In 1972, George Carlin performed a monologue about the “Seven Words You Can Never Say on Television”. Those words were considered offensive language, and the monologue itself gave rise to a lawsuit that made its way to the United Stated Supreme Court after a complaint was lodged by a member of a conservative organization known as “Morality in Media”. The complaint was that the radio broadcast, heard by a 15 year old boy who was driving with his father, was inappropriate for the time of day. The Supreme Court was ultimately called upon to rule as to whether an order issued by the Federal Communications Commission against the broadcaster was a violation of the First or Fifth Amendments to the United States Constitution. The Supreme Court decided that it was not. And at one point, George Carlin himself was arrested for disturbing the peace when he performed the monologue at a festival in Wisconsin. Apparently George isn’t the only one to suffer consequences from the use of such language.
The California Family Code provides that if a court makes a finding that a party has “perpetrated domestic violence” against the other party seeking custody of a child, there is a rebuttable presumption that awarding joint or sole legal or physical custody is detrimental to the best interests of the child. While most of us think of “domestic violence” as involving physical contact or abuse, the Family Code provides a significantly broader definition. That definition includes engaging in behavior involving harassing conduct, or disturbing the peace of another.
Which is exactly how the “Seven Dirty Words” can lead to a restriction on someone’s custodial rights. While few would argue that the use of colloquial English in the present era is significantly less formal than it may have been in the early 1970s, the words themselves continue to have significant power in some contexts. In this day of electronic communications it seems that emails and text messages are showing up in family court proceedings with unrelenting abandon. While in the past it would require the testimony of witnesses to create a record in court as to what one party said to the other, that is no longer the case. And it appears that in many a custody dispute, these electronic communications are saved by one of the parties and placed into the record with a claim that the communications, frequently containing some composition of the “Seven Dirty Words”, were disturbing of that party’s peace. Whether the language actually did have that effect, whether the recipient of the language used the same words in conversing with the sender or with others, seems in this day and age to be of little concern in our politically-correct family court environment. The use of the words themselves, particularly in the context of being descriptive of the parent to whom they are sent, can and do give rise to not only the issuance of restraining orders, but also to restrictions placed on the custodial rights of the sender. And, at least one California appellate court has ruled that the restrictions put in place by such statutes are within the scope of a compelling state interest and not a violation of one’s constitutional rights to free speech.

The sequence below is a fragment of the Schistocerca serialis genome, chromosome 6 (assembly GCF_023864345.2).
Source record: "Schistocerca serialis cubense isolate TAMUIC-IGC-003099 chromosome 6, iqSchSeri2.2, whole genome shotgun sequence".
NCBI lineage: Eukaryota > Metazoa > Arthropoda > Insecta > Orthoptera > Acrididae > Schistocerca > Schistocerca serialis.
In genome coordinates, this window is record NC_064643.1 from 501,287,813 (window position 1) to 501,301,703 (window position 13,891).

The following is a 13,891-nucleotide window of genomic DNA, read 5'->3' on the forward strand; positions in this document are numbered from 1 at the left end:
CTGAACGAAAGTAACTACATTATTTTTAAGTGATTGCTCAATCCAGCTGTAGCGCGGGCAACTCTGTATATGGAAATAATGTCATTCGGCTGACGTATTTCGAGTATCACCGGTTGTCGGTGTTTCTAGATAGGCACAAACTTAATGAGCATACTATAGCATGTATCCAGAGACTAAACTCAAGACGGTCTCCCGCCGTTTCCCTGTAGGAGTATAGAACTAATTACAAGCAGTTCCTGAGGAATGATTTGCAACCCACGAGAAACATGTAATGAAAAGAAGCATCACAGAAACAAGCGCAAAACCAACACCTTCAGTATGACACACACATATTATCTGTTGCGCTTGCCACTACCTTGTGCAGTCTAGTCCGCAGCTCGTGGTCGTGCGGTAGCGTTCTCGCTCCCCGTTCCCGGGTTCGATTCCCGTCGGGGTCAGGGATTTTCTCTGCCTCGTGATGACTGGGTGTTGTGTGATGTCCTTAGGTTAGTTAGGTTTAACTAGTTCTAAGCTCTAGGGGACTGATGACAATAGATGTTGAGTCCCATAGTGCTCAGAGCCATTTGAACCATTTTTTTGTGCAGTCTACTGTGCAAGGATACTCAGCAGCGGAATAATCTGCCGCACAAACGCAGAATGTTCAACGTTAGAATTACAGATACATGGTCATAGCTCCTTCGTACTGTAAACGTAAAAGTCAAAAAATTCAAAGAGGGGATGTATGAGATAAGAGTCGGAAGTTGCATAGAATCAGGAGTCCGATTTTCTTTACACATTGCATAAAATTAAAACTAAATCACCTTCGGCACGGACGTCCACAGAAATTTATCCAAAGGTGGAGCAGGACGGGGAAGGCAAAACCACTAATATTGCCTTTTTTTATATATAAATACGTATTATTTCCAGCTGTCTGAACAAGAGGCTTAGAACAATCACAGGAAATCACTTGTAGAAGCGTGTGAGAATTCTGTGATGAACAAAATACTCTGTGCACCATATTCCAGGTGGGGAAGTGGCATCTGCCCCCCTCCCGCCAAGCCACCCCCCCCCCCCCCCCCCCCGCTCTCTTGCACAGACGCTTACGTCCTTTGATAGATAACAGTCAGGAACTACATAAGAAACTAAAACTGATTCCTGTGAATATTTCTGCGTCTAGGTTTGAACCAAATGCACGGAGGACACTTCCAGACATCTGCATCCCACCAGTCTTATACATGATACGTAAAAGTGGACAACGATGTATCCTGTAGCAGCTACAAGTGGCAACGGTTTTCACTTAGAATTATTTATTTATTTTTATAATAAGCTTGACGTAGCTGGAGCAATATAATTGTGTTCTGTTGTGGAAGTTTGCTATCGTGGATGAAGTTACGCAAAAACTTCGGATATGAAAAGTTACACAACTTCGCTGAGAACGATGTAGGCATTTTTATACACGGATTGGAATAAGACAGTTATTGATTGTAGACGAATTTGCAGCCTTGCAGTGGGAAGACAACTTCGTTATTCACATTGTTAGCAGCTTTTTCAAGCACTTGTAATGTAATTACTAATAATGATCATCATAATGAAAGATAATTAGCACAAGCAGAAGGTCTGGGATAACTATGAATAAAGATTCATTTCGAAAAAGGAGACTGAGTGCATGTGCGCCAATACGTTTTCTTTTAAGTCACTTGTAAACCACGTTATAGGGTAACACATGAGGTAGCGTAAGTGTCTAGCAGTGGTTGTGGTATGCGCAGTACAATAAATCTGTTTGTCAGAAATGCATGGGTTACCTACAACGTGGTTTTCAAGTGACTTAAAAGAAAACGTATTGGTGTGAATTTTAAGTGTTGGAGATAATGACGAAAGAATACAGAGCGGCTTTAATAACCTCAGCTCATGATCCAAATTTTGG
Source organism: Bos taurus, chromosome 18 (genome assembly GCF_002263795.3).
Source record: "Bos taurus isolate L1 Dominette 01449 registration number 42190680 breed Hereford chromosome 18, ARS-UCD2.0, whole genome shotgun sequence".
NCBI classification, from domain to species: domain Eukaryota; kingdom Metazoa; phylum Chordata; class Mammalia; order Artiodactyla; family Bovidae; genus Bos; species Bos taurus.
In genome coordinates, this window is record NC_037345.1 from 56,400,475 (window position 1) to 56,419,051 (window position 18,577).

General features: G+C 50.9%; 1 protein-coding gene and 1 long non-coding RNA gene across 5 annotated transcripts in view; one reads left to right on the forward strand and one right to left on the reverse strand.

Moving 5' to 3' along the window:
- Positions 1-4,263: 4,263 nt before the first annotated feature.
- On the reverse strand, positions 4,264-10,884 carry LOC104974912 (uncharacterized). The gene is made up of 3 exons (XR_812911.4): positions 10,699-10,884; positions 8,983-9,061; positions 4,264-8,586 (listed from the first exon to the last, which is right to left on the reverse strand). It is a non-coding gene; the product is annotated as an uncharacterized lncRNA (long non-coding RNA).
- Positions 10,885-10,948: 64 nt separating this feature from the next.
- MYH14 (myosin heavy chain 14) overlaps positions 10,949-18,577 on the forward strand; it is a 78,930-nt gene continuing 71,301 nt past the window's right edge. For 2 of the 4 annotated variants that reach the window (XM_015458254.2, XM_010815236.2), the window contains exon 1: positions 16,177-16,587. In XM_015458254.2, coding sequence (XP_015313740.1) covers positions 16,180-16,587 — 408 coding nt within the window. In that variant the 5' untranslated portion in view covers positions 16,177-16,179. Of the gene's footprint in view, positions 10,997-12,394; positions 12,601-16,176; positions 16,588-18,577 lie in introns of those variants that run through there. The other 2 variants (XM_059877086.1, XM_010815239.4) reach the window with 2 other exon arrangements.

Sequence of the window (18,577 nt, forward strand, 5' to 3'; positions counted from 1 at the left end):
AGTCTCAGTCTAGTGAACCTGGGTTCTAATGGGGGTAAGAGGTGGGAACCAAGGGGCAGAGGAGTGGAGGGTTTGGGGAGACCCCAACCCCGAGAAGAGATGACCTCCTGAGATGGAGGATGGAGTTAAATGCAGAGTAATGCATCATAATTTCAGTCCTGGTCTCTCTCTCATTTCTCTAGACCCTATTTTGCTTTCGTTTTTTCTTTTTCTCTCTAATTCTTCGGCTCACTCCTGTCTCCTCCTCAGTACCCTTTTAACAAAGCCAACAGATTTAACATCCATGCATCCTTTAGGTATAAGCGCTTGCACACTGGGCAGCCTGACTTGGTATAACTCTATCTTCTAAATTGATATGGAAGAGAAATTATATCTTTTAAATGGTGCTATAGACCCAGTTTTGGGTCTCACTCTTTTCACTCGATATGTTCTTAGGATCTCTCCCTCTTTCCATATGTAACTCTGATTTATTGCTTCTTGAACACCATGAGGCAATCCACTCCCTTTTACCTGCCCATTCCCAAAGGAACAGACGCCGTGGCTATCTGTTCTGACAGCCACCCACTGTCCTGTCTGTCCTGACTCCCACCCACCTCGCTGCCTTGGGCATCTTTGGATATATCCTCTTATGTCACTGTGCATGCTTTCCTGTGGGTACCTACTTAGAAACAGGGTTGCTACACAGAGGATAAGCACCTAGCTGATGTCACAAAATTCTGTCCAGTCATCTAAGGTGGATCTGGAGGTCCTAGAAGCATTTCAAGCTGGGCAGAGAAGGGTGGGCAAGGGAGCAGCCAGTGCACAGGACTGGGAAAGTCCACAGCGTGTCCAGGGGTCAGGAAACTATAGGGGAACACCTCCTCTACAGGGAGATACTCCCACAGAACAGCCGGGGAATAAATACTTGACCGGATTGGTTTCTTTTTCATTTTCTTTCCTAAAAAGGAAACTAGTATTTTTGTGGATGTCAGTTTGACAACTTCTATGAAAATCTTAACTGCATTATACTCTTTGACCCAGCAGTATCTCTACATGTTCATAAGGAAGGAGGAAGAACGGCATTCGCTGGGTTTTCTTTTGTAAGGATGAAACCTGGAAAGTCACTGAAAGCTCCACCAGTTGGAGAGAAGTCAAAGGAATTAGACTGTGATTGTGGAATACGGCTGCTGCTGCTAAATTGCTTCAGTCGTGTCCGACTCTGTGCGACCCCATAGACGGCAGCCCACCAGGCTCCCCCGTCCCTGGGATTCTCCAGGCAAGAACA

In a 2004 NPR Interview with Terry Gross, George Carlin himself said that these “Seven Dirty Words” by themselves have no power, and that we give them power “by refusing to be free and easy with them”. To quote George, “It’s the thrust of the sentence that makes them either good or bad.” This also seems to hold true in the context of a custody dispute. But when the words are reproduced in a court session, they suddenly seem to have even more power. It should not be automatic that the use of this language in the context of communications with a parent gives rise to an almost automatic restriction on that parent’s rights to interact with her or his own children. This is by no means a statement intended to condone domestic violence in any form. But it is to say that we should call into question whether the use of such language justifiably results in curtailment of some parent-child relationships, or whether courts are giving the words themselves too much power.